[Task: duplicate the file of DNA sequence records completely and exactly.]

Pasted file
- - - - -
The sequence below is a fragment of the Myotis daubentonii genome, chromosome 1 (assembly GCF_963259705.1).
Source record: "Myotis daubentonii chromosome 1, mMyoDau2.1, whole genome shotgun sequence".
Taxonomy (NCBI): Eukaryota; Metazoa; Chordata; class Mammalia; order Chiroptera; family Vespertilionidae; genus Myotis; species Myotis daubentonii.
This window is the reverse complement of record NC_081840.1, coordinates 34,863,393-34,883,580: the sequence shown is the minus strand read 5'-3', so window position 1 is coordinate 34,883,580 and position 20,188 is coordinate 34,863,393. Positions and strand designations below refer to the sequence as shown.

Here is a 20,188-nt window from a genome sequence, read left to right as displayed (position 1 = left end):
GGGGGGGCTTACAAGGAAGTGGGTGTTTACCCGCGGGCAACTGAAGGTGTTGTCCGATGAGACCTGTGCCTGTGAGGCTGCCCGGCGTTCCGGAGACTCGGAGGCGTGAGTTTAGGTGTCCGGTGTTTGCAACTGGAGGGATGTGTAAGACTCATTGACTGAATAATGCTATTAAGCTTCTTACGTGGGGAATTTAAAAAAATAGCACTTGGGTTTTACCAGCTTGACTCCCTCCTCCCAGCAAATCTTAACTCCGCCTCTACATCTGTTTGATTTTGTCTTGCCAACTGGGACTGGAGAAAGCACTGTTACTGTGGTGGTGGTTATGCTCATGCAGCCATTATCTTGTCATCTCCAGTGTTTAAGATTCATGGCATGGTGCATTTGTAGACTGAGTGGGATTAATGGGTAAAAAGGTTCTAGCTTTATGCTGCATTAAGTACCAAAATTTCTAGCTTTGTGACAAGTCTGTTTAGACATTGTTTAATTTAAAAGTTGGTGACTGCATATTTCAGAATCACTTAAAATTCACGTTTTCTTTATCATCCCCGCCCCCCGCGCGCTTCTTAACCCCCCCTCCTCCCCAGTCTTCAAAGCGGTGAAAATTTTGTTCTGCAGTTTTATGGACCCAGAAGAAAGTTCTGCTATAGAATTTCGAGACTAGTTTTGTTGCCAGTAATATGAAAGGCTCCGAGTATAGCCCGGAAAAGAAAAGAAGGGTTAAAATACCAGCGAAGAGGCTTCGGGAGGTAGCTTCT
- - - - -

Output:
The sequence below is a fragment of the Myotis daubentonii genome, chromosome 1 (assembly GCF_963259705.1).
Source record: "Myotis daubentonii chromosome 1, mMyoDau2.1, whole genome shotgun sequence".
Taxonomy (NCBI): Eukaryota; Metazoa; Chordata; class Mammalia; order Chiroptera; family Vespertilionidae; genus Myotis; species Myotis daubentonii.
This window is the reverse complement of record NC_081840.1, coordinates 34,863,393-34,883,580: the sequence shown is the minus strand read 5'-3', so window position 1 is coordinate 34,883,580 and position 20,188 is coordinate 34,863,393. Positions and strand designations below refer to the sequence as shown.

Here is a 20,188-nt window from a genome sequence, read left to right as displayed (position 1 = left end):
GGGGGGGCTTACAAGGAAGTGGGTGTTTACCCGCGGGCAACTGAAGGTGTTGTCCGATGAGACCTGTGCCTGTGAGGCTGCCCGGCGTTCCGGAGACTCGGAGGCGTGAGTTTAGGTGTCCGGTGTTTGCAACTGGAGGGATGTGTAAGACTCATTGACTGAATAATGCTATTAAGCTTCTTACGTGGGGAATTTAAAAAAATAGCACTTGGGTTTTACCAGCTTGACTCCCTCCTCCCAGCAAATCTTAACTCCGCCTCTACATCTGTTTGATTTTGTCTTGCCAACTGGGACTGGAGAAAGCACTGTTACTGTGGTGGTGGTTATGCTCATGCAGCCATTATCTTGTCATCTCCAGTGTTTAAGATTCATGGCATGGTGCATTTGTAGACTGAGTGGGATTAATGGGTAAAAAGGTTCTAGCTTTATGCTGCATTAAGTACCAAAATTTCTAGCTTTGTGACAAGTCTGTTTAGACATTGTTTAATTTAAAAGTTGGTGACTGCATATTTCAGAATCACTTAAAATTCACGTTTTCTTTATCATCCCCGCCCCCCGCGCGCTTCTTAACCCCCCCTCCTCCCCAGTCTTCAAAGCGGTGAAAATTTTGTTCTGCAGTTTTATGGACCCAGAAGAAAGTTCTGCTATAGAATTTCGAGACTAGTTTTGTTGCCAGTAATATGAAAGGCTCCGAGTATAGCCCGGAAAAGAAAAGAAGGGTTAAAATACCAGCGAAGAGGCTTCGGGAGGTAGCTTCT